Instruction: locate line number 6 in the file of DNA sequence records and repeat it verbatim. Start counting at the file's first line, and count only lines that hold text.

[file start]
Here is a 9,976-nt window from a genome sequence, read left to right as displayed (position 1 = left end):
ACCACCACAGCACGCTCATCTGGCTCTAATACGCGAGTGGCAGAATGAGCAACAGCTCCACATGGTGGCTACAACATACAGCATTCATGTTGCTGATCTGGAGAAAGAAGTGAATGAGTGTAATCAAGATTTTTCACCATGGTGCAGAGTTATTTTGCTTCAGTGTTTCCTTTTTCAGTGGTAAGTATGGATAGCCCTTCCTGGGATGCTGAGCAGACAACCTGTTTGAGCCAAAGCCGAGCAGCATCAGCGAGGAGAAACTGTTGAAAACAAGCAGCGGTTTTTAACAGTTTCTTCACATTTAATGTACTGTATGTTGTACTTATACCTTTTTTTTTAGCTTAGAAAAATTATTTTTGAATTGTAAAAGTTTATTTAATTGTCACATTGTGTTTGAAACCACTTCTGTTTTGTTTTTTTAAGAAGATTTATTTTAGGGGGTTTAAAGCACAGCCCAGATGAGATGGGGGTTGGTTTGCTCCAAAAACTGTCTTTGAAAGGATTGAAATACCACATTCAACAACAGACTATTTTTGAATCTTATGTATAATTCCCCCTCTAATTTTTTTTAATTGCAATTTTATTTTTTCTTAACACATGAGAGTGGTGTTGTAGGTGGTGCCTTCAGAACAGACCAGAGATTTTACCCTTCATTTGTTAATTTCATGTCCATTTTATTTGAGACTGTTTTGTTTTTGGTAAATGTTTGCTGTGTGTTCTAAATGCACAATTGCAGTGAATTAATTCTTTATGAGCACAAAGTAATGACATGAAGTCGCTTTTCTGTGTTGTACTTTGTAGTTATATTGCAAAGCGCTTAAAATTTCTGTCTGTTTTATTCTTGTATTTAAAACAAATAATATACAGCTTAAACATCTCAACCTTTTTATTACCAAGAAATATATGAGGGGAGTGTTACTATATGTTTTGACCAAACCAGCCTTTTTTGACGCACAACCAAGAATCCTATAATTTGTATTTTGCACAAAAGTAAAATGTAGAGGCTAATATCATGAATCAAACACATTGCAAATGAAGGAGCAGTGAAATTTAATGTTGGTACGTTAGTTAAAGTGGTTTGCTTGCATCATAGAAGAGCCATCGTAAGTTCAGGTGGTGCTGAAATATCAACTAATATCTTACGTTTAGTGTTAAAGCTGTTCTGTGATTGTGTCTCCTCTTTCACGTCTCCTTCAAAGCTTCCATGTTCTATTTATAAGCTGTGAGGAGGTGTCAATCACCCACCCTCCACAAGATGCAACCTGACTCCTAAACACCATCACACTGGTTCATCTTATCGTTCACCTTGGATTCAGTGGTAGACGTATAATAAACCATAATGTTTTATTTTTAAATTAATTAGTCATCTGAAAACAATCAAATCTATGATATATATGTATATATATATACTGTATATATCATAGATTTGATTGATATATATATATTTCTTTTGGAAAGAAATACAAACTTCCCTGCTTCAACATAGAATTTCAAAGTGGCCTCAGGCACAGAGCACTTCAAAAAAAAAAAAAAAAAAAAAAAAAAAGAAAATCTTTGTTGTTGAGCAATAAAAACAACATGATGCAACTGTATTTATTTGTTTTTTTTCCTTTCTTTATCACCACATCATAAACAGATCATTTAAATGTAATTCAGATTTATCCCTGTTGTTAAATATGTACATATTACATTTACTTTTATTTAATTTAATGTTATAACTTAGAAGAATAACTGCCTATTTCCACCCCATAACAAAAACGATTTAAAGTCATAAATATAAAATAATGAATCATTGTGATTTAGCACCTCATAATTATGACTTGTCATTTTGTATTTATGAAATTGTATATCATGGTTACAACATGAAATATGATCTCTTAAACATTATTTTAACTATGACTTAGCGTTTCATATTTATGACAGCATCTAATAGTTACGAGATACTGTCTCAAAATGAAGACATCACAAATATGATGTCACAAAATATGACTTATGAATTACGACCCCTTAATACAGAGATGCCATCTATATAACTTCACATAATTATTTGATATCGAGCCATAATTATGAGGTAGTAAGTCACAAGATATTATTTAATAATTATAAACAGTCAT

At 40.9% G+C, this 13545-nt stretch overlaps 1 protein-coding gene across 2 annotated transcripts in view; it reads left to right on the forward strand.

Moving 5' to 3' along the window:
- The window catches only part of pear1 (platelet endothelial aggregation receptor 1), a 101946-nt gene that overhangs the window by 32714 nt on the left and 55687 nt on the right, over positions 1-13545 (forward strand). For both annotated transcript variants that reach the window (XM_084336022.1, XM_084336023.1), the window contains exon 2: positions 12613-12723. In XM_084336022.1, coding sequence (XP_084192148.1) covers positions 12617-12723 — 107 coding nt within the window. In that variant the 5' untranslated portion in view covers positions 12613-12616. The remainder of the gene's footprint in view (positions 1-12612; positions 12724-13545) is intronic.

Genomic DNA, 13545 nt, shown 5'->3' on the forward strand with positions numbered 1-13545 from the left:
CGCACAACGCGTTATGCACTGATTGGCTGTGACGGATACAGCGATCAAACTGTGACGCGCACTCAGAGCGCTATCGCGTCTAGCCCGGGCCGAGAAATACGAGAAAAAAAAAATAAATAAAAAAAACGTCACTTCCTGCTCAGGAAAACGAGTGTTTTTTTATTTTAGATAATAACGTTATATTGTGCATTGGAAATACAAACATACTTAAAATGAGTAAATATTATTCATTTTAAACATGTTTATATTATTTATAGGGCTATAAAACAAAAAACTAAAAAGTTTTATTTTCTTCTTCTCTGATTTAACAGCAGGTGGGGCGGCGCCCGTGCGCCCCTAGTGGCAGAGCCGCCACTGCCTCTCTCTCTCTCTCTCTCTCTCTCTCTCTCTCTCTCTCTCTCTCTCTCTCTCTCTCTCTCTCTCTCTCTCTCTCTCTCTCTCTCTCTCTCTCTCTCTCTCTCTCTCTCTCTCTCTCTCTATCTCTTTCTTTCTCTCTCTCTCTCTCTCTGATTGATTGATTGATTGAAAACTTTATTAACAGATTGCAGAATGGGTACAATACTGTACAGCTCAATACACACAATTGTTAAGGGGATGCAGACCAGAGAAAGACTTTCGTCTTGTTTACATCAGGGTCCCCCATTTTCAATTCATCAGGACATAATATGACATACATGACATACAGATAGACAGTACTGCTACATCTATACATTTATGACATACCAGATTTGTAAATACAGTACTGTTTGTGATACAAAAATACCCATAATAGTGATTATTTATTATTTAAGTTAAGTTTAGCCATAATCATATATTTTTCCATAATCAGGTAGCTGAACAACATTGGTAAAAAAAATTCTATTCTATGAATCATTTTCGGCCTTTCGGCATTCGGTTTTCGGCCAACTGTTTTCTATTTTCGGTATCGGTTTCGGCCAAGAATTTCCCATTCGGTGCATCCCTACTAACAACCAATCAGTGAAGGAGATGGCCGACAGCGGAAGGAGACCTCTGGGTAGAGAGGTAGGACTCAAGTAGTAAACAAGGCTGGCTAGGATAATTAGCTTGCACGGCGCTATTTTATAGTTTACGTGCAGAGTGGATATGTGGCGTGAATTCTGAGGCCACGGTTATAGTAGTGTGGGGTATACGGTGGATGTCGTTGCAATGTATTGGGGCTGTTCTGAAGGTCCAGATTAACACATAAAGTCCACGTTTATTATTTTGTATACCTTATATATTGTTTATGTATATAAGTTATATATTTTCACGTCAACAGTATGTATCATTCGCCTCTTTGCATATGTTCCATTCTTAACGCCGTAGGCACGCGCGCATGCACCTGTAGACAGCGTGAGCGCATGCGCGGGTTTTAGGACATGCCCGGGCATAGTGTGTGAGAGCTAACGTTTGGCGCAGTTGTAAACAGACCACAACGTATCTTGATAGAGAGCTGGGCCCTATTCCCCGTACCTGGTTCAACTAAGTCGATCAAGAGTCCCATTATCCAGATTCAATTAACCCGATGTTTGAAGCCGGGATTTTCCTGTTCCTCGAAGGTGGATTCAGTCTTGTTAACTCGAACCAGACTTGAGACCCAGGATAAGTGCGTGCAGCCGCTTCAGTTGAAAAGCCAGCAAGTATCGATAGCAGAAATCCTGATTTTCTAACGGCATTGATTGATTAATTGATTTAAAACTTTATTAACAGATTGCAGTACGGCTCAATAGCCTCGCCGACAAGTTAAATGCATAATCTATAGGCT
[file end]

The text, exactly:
Genomic DNA, 13545 nt, shown 5'->3' on the forward strand with positions numbered 1-13545 from the left: